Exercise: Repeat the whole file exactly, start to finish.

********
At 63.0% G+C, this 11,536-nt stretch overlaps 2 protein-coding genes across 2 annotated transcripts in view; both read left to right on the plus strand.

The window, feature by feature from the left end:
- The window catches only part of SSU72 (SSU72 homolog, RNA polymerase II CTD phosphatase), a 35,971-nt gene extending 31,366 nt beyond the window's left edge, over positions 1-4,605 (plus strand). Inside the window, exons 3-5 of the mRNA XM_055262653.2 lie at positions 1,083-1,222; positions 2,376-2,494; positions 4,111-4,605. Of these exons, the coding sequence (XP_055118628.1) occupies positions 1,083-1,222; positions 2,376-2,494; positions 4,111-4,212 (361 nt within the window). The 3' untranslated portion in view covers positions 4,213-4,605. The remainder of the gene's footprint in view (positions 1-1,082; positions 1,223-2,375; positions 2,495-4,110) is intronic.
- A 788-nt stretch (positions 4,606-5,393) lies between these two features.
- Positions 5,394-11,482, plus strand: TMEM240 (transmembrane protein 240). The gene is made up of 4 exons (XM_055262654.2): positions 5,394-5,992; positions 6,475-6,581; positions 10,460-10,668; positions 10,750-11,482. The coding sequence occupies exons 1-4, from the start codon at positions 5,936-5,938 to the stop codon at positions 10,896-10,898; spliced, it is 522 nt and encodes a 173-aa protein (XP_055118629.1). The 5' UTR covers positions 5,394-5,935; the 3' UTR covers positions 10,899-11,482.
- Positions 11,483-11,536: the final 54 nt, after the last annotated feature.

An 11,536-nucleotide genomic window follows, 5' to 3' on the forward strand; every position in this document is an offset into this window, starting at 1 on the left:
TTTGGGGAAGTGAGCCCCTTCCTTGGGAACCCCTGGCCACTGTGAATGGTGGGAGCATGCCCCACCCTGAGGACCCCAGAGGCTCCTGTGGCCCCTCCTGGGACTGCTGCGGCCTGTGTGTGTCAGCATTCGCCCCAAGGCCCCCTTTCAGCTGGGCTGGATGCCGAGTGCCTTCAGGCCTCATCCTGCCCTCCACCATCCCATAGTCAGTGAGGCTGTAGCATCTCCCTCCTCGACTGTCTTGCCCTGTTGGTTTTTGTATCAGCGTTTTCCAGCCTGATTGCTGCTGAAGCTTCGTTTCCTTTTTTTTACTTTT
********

At 63.0% G+C, this 11,536-nt stretch overlaps 2 protein-coding genes across 2 annotated transcripts in view; both read left to right on the plus strand.

The window, feature by feature from the left end:
- The window catches only part of SSU72 (SSU72 homolog, RNA polymerase II CTD phosphatase), a 35,971-nt gene extending 31,366 nt beyond the window's left edge, over positions 1-4,605 (plus strand). Inside the window, exons 3-5 of the mRNA XM_055262653.2 lie at positions 1,083-1,222; positions 2,376-2,494; positions 4,111-4,605. Of these exons, the coding sequence (XP_055118628.1) occupies positions 1,083-1,222; positions 2,376-2,494; positions 4,111-4,212 (361 nt within the window). The 3' untranslated portion in view covers positions 4,213-4,605. The remainder of the gene's footprint in view (positions 1-1,082; positions 1,223-2,375; positions 2,495-4,110) is intronic.
- A 788-nt stretch (positions 4,606-5,393) lies between these two features.
- Positions 5,394-11,482, plus strand: TMEM240 (transmembrane protein 240). The gene is made up of 4 exons (XM_055262654.2): positions 5,394-5,992; positions 6,475-6,581; positions 10,460-10,668; positions 10,750-11,482. The coding sequence occupies exons 1-4, from the start codon at positions 5,936-5,938 to the stop codon at positions 10,896-10,898; spliced, it is 522 nt and encodes a 173-aa protein (XP_055118629.1). The 5' UTR covers positions 5,394-5,935; the 3' UTR covers positions 10,899-11,482.
- Positions 11,483-11,536: the final 54 nt, after the last annotated feature.

An 11,536-nucleotide genomic window follows, 5' to 3' on the forward strand; every position in this document is an offset into this window, starting at 1 on the left:
TTTGGGGAAGTGAGCCCCTTCCTTGGGAACCCCTGGCCACTGTGAATGGTGGGAGCATGCCCCACCCTGAGGACCCCAGAGGCTCCTGTGGCCCCTCCTGGGACTGCTGCGGCCTGTGTGTGTCAGCATTCGCCCCAAGGCCCCCTTTCAGCTGGGCTGGATGCCGAGTGCCTTCAGGCCTCATCCTGCCCTCCACCATCCCATAGTCAGTGAGGCTGTAGCATCTCCCTCCTCGACTGTCTTGCCCTGTTGGTTTTTGTATCAGCGTTTTCCAGCCTGATTGCTGCTGAAGCTTCGTTTCCTTTTTTTTACTTTT